This was released January 14, 2014. Sorry I took so long! I honestly don't like to say too much about the music I post, I want you to experience it for yourself. The whole album is dope, but one of my favorite tracks is "Baile Somebody". You'll recognize the sample from Aaliyah's "Are You That Somebody?" Brazilian music heads will recognize the baile funk rhythms throughout. I really dug the bass he put on there. Anyway, enjoy! (psst, free download! click the link ;)) Also be sure to check out the first Da Rocinha.
Okay, I had to do a Part 2 on the World Cup (please spare me all your CPT jokes).
On a more uplifting note, there was a Street Child World Cup held in Rio this year. British charity Street Child United in association with Save the Children and several global partners held the second ever Street Child World Cup in Rio in April. Over 230 former street children from 19 countries came together in Rio de
Janeiro, Brazil for a unique football tournament, festival of arts and a
participatory conference. The event got support from Pope Francis, Prince William Duke of Cambridge, World Cup winners Gilberto Silva and Bebeto and football legend Zico.
Watch the video above to see footage from the kids who participated.
Street Child United aims to provide a platform for street children to be heard,
challenge negative stereotypes of street children and to promote the
rights of street children.
Since the Rio 2014 games, teams have returned to their countries and spoken to
Presidents, Prime Ministers, Parliaments, Governments, national
television, communities, schools and street children championing their
triumphs and the rights of street children across the world. To find out
more about their impact visit http://streetchildworldcup.org/impact/.
Yes, the World Cup is long over but I still have to say my piece. Many
people already have a notion of Brazil as the country of coffee, soccer,
samba, and sex. As a cultural worker, I suppose I'm representing the
last two. I found out that it's deeper, though. Brazilians take a
different attitude toward all three. Soccer is not just a game in Brazil
(or in a majority of the world for that matter), Brazil is soccer's
"spiritual home." Almost everybody plays, it's part of the cultural fabric. That's why this World Cup is so special.
I love that more people are paying attention to everything
about Brazil now that it's hosting the World Cup, and soon, the
Olympics. The vast and rich culture including its music and dances from
the folk to the contemporary--there's a lot to discover and appreciate in
the "country of the future."
I'm glad there are more eyes and ears on
Brazil both for the fact that there's so much beauty there and also for
the prospect of people broadening their perspective of the country. As
your local Samba Queen,
it means I definitely have to stay on top of my game while representing
the art of Samba abroad. But just as important for me is the
opportunity to bring attention to viewpoints not present in mainstream
news, which was my goal with this post:
So several people are shocked that I'm not in Brazil for the World Cup. I'm honestly not a big sports fan, so football madness wasn't really appealing. My glamorous life of Samba Dancing in the big apple has me busy just making rent these days anyhow. After watching the Vice News World Cup reporting I wouldn't want to be there anyway, my first world guilt might get the best of me. Tim Pool reports from the ground in "Contra a Copa: The Other Side of Brazil's World Cup", showing how chaotic the lead-up to the games has been and documenting the dissatisfaction of many Brazilians with the government's prioritizing a major international event over domestic conditions and social services. Pool and his guide go from marching and encampment protests numbering in the thousands in Rio, to the largest favela (slum) in Latin America, Roçinha, where rapper Weelf gives a tour pointing out the 24-hour police surveillance cameras installed upon pacification; the Maracanã stadium where games are being held and rich fans chant for poor fans to shut up; and into Rio's new central hi-tech surveillance center where all police forces, civil, federal and military, watch over the city. Burning cars, an apparently innocent civilian disappeared, civil unrest. This is that realness the international media reported on in 2013 when million of Brazilians took to the streets sparked by a public transportation fare increase. For many Brazilians the games are out of reach because it's so expensive to get tickets, and even local street vendors have been banned from selling immediately outside the stadium. It's like everyone is invited to your house for a party but you're not allowed to leave your room. But you're not a kid, you're a full grown adult. And your parents decided to go ahead and renovate the living room but you'd have to pay to go in it. You get it. You would be protesting, too. All of this just makes me look at that Coke commercial with the cute black kids dancing a little differently. Also note the music in this piece, by DJ Babao. Gunshots are part of the baile funk beats.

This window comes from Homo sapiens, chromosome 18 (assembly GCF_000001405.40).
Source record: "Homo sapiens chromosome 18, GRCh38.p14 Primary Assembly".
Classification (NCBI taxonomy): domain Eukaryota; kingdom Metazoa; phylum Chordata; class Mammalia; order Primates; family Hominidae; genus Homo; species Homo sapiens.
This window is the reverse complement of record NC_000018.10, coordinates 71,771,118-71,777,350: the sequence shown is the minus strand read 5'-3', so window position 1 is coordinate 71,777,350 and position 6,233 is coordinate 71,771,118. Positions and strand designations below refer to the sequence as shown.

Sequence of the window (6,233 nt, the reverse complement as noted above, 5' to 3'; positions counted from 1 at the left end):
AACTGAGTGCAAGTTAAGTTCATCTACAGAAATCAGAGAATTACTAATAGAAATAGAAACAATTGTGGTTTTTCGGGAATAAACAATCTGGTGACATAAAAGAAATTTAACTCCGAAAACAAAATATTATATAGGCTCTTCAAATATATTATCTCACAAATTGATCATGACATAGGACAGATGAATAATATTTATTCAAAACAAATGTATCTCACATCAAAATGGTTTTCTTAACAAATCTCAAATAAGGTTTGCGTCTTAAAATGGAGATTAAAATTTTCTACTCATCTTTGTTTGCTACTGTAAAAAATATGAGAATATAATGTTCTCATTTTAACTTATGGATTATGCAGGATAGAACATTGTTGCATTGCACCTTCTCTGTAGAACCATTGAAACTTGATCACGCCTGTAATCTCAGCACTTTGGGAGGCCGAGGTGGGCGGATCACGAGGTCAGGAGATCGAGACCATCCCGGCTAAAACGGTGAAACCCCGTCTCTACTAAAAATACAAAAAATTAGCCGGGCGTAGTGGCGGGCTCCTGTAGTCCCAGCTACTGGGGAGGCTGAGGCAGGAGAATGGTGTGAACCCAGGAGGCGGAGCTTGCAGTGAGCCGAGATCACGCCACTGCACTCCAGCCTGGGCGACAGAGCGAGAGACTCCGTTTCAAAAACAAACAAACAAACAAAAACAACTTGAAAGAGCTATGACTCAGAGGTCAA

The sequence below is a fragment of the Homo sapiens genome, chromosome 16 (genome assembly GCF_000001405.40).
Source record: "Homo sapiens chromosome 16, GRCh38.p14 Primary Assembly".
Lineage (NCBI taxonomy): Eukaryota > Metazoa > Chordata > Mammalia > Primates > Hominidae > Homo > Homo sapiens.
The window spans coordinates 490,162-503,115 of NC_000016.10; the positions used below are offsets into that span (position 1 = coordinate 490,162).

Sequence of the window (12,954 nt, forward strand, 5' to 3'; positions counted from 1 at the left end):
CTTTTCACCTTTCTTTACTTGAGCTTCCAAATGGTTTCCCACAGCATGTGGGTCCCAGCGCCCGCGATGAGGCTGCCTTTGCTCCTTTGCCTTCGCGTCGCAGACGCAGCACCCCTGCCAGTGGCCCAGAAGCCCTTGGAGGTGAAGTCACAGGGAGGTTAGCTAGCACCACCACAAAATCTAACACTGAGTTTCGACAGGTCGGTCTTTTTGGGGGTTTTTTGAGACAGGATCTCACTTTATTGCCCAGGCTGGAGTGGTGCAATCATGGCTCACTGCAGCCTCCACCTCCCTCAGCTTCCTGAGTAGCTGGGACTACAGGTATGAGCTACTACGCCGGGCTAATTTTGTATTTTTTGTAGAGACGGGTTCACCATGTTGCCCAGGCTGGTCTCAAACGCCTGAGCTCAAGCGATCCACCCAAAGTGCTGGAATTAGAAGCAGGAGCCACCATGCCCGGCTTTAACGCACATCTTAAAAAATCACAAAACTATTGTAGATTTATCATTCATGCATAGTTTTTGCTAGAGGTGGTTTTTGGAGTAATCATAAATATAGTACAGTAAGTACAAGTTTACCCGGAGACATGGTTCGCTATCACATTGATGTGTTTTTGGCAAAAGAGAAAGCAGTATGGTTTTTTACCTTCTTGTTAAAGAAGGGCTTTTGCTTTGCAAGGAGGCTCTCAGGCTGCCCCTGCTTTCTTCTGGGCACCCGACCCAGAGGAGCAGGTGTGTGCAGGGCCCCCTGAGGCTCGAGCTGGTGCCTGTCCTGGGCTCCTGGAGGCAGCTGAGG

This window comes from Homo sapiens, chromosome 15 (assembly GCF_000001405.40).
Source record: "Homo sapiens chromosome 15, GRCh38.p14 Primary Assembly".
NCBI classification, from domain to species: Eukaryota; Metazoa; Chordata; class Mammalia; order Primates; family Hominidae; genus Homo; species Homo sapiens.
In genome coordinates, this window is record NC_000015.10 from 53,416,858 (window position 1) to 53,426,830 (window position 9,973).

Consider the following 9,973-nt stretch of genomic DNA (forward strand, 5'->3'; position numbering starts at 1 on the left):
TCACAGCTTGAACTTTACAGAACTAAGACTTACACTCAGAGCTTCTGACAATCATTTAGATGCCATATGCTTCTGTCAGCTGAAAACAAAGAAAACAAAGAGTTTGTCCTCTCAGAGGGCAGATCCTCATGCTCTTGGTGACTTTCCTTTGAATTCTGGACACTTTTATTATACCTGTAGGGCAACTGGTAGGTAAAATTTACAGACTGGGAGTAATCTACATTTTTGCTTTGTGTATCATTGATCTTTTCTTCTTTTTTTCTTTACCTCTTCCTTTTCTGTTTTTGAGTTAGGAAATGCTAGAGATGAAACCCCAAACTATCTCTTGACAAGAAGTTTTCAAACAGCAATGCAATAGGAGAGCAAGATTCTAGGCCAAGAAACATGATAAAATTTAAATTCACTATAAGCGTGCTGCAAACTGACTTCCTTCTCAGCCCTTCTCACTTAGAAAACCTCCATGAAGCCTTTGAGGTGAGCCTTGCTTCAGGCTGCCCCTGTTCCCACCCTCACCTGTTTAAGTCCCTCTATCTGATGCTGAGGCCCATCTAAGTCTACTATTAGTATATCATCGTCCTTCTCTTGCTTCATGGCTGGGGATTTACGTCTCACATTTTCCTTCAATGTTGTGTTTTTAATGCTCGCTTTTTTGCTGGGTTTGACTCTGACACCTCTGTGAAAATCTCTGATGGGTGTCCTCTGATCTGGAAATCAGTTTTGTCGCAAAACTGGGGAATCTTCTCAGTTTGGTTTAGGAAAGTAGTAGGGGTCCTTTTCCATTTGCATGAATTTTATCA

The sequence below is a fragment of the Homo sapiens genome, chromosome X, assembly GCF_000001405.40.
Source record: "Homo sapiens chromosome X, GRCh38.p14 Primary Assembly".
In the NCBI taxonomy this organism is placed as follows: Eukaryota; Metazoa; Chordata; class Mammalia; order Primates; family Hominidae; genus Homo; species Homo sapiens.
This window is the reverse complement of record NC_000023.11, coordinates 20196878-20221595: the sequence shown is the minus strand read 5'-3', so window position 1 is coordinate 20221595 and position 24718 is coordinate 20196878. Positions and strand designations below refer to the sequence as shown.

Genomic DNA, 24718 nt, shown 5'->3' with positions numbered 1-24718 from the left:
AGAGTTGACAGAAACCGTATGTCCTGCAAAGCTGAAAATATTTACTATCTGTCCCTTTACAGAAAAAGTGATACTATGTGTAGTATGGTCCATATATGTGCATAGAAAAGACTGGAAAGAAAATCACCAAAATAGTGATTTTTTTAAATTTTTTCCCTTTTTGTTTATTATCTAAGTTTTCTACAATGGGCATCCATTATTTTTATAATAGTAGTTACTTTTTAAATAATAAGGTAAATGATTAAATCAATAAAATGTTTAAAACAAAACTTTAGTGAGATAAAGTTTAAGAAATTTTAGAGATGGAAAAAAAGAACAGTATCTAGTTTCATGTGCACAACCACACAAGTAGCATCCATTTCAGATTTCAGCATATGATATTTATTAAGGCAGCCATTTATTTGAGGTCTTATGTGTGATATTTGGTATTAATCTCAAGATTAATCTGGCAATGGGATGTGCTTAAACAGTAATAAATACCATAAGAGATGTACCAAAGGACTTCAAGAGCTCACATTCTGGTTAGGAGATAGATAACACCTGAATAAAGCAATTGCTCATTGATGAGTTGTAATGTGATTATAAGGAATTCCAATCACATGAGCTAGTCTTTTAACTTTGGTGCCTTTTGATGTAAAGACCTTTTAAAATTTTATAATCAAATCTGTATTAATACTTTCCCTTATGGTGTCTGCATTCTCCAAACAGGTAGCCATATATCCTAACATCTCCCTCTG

Oh, yeah, and a quick Google search of online English-language media today returned just this 300-person protest in Sao Paulo on Tuesday reported by NDTV. So maybe football fever has taken hold and folks are wary of protesting..